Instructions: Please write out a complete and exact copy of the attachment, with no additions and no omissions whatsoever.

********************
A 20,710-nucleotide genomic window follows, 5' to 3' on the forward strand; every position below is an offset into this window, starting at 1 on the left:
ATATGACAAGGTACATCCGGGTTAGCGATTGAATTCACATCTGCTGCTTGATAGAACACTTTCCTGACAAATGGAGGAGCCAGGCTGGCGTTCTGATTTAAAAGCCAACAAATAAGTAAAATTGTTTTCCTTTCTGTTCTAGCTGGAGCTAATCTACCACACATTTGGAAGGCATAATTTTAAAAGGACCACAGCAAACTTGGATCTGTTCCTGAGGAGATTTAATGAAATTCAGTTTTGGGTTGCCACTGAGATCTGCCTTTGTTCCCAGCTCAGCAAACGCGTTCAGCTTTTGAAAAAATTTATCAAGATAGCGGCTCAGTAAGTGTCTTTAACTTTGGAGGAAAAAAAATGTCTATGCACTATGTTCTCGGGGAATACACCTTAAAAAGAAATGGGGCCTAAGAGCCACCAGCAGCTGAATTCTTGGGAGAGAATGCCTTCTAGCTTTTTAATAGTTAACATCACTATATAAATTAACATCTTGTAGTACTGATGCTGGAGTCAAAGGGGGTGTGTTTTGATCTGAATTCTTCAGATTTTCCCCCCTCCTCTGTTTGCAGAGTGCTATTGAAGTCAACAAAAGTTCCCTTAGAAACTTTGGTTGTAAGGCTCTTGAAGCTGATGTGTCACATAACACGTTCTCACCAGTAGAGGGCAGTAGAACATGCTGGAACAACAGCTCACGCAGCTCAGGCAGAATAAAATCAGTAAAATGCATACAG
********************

A 20,710-nucleotide genomic window follows, 5' to 3' on the forward strand; every position below is an offset into this window, starting at 1 on the left:
ATATGACAAGGTACATCCGGGTTAGCGATTGAATTCACATCTGCTGCTTGATAGAACACTTTCCTGACAAATGGAGGAGCCAGGCTGGCGTTCTGATTTAAAAGCCAACAAATAAGTAAAATTGTTTTCCTTTCTGTTCTAGCTGGAGCTAATCTACCACACATTTGGAAGGCATAATTTTAAAAGGACCACAGCAAACTTGGATCTGTTCCTGAGGAGATTTAATGAAATTCAGTTTTGGGTTGCCACTGAGATCTGCCTTTGTTCCCAGCTCAGCAAACGCGTTCAGCTTTTGAAAAAATTTATCAAGATAGCGGCTCAGTAAGTGTCTTTAACTTTGGAGGAAAAAAAATGTCTATGCACTATGTTCTCGGGGAATACACCTTAAAAAGAAATGGGGCCTAAGAGCCACCAGCAGCTGAATTCTTGGGAGAGAATGCCTTCTAGCTTTTTAATAGTTAACATCACTATATAAATTAACATCTTGTAGTACTGATGCTGGAGTCAAAGGGGGTGTGTTTTGATCTGAATTCTTCAGATTTTCCCCCCTCCTCTGTTTGCAGAGTGCTATTGAAGTCAACAAAAGTTCCCTTAGAAACTTTGGTTGTAAGGCTCTTGAAGCTGATGTGTCACATAACACGTTCTCACCAGTAGAGGGCAGTAGAACATGCTGGAACAACAGCTCACGCAGCTCAGGCAGAATAAAATCAGTAAAATGCATACAG